Weak Domestic Data: How Was the US Dollar Affected?



US Dollar Index gains despite weak data

The US Dollar Index, which measures the strength of the US dollar against other major currencies, was trading on a flat note on February 29, 2016, at 11:00 AM EST. The US Dollar Index fell to a low of 97.8 after the release of weak PMI (purchasing managers’ index) data and housing data. The pressure on the dollar as a result of the weak domestic data was partially offset by the People’s Bank of China cutting the reserve ratio requirement earlier in the day. The US Dollar Index was trading at 98.3 at 11:00 AM EST.

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Weak domestic data

The Institute of Supply Management published the Chicago PMI for the month of February at 9:45 AM. The PMI came in below market expectations, at 47.6 against the previous month’s 55.6. Employment levels were at their lowest level since 2009. The month-over-month pending home sales data also came in below forecasts, at -2.5%. This was a sharp fall considering the previous month’s rise of 0.9%.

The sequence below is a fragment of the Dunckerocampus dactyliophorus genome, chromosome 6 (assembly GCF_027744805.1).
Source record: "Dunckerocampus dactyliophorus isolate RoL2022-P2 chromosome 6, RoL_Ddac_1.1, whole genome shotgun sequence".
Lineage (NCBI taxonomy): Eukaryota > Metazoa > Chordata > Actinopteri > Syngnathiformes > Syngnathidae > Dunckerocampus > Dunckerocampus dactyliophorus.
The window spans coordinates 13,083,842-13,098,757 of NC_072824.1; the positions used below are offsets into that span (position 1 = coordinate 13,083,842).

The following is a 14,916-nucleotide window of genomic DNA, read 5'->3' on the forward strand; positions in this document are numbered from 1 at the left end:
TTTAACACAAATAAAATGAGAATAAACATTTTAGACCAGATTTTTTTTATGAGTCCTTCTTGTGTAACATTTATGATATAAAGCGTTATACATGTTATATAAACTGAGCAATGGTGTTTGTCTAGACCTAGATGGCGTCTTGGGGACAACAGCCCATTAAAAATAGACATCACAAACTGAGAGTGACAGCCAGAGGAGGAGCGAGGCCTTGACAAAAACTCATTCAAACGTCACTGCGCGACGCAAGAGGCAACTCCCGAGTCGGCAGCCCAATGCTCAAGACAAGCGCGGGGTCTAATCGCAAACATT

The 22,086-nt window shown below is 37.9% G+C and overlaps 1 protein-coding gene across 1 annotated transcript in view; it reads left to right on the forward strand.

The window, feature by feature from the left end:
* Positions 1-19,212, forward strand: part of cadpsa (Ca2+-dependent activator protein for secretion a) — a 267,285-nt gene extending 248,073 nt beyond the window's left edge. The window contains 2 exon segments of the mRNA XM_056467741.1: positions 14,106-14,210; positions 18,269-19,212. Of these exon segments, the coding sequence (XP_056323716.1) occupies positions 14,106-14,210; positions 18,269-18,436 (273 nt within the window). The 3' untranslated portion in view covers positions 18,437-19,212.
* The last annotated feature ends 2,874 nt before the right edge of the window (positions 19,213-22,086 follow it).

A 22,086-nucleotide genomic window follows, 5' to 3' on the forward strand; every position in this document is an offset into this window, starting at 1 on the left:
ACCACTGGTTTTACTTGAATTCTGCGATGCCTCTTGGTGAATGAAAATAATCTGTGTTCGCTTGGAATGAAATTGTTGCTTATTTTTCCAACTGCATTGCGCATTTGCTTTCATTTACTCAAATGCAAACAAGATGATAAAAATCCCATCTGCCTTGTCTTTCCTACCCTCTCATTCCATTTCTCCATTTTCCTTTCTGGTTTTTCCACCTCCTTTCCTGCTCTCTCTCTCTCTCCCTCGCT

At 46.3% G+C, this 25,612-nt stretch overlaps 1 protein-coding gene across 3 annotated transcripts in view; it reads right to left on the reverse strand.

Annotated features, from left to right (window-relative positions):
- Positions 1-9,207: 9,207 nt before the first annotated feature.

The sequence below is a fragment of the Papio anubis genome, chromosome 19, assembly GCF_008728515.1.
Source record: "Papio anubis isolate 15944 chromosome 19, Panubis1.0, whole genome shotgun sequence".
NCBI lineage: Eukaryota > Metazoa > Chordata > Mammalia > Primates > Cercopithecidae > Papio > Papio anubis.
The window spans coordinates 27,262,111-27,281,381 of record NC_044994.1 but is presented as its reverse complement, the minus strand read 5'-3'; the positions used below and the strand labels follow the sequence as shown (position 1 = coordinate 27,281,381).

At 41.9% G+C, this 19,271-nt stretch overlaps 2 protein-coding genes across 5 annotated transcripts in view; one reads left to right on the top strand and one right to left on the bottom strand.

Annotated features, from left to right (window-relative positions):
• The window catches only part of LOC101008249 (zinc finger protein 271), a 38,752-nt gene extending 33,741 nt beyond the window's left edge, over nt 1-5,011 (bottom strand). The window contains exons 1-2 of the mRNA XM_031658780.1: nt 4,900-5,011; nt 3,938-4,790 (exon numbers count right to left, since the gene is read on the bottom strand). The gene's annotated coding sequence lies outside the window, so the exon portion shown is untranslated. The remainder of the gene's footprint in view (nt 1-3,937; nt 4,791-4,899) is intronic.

Impact on the market

Among ETFs, the PowerShares DB US Dollar Index Bullish ETF (UUP) rose by 0.28% on February 29, 2016, at 11:00 AM EST. The WisdomTree Bloomberg US Dollar Bullish ETF (USDU), which encompasses developed economies and emerging market currencies, had a slight fall of  0.13%. In comparison, the United States Oil ETF (USO) rose by a significant 1.6%.

Individual US stocks also started on positive trajectories on February 29, 2016. Lennar (LEN) and Toll Brothers (TOL), for example, were trading positively despite the weak domestic data, rising by 0.71% and 0.37%, respectively. Crude oil-related stock ExxonMobil (XOM) rose by 0.21%, and banking stocks followed a similar pattern, with Bank of America (BAC) rising by 0.24%.


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